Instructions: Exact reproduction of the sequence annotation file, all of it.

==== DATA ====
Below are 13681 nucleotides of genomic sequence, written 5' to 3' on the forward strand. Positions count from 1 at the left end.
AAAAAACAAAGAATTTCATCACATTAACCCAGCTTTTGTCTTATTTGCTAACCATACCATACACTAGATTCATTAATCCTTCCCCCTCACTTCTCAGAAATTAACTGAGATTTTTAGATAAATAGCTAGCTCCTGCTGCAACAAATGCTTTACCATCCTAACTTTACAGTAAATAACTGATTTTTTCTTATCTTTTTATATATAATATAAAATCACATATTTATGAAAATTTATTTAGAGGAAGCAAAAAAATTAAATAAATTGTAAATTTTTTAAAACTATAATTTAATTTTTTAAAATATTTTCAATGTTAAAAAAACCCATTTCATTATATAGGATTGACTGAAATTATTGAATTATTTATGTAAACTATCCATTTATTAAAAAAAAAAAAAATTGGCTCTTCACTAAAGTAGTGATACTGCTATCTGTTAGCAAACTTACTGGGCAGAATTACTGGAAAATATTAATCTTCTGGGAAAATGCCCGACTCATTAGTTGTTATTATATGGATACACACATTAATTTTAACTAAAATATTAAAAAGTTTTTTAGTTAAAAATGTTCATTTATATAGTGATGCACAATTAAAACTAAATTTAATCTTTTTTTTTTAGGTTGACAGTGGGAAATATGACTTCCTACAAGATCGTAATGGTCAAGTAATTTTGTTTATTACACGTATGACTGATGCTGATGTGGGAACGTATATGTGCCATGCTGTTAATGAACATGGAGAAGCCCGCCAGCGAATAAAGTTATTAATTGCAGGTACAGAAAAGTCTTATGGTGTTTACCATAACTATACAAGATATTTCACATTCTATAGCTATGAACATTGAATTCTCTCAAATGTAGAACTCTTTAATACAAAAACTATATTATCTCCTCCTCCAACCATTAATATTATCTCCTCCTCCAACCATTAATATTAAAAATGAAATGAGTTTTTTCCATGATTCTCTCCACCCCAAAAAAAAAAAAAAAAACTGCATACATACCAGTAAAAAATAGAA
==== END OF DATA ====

Below are 13681 nucleotides of genomic sequence, written 5' to 3' on the forward strand. Positions count from 1 at the left end.
AAAAAACAAAGAATTTCATCACATTAACCCAGCTTTTGTCTTATTTGCTAACCATACCATACACTAGATTCATTAATCCTTCCCCCTCACTTCTCAGAAATTAACTGAGATTTTTAGATAAATAGCTAGCTCCTGCTGCAACAAATGCTTTACCATCCTAACTTTACAGTAAATAACTGATTTTTTCTTATCTTTTTATATATAATATAAAATCACATATTTATGAAAATTTATTTAGAGGAAGCAAAAAAATTAAATAAATTGTAAATTTTTTAAAACTATAATTTAATTTTTTAAAATATTTTCAATGTTAAAAAAACCCATTTCATTATATAGGATTGACTGAAATTATTGAATTATTTATGTAAACTATCCATTTATTAAAAAAAAAAAAAATTGGCTCTTCACTAAAGTAGTGATACTGCTATCTGTTAGCAAACTTACTGGGCAGAATTACTGGAAAATATTAATCTTCTGGGAAAATGCCCGACTCATTAGTTGTTATTATATGGATACACACATTAATTTTAACTAAAATATTAAAAAGTTTTTTAGTTAAAAATGTTCATTTATATAGTGATGCACAATTAAAACTAAATTTAATCTTTTTTTTTTAGGTTGACAGTGGGAAATATGACTTCCTACAAGATCGTAATGGTCAAGTAATTTTGTTTATTACACGTATGACTGATGCTGATGTGGGAACGTATATGTGCCATGCTGTTAATGAACATGGAGAAGCCCGCCAGCGAATAAAGTTATTAATTGCAGGTACAGAAAAGTCTTATGGTGTTTACCATAACTATACAAGATATTTCACATTCTATAGCTATGAACATTGAATTCTCTCAAATGTAGAACTCTTTAATACAAAAACTATATTATCTCCTCCTCCAACCATTAATATTATCTCCTCCTCCAACCATTAATATTAAAAATGAAATGAGTTTTTTCCATGATTCTCTCCACCCCAAAAAAAAAAAAAAAAACTGCATACATACCAGTAAAAAATAGAA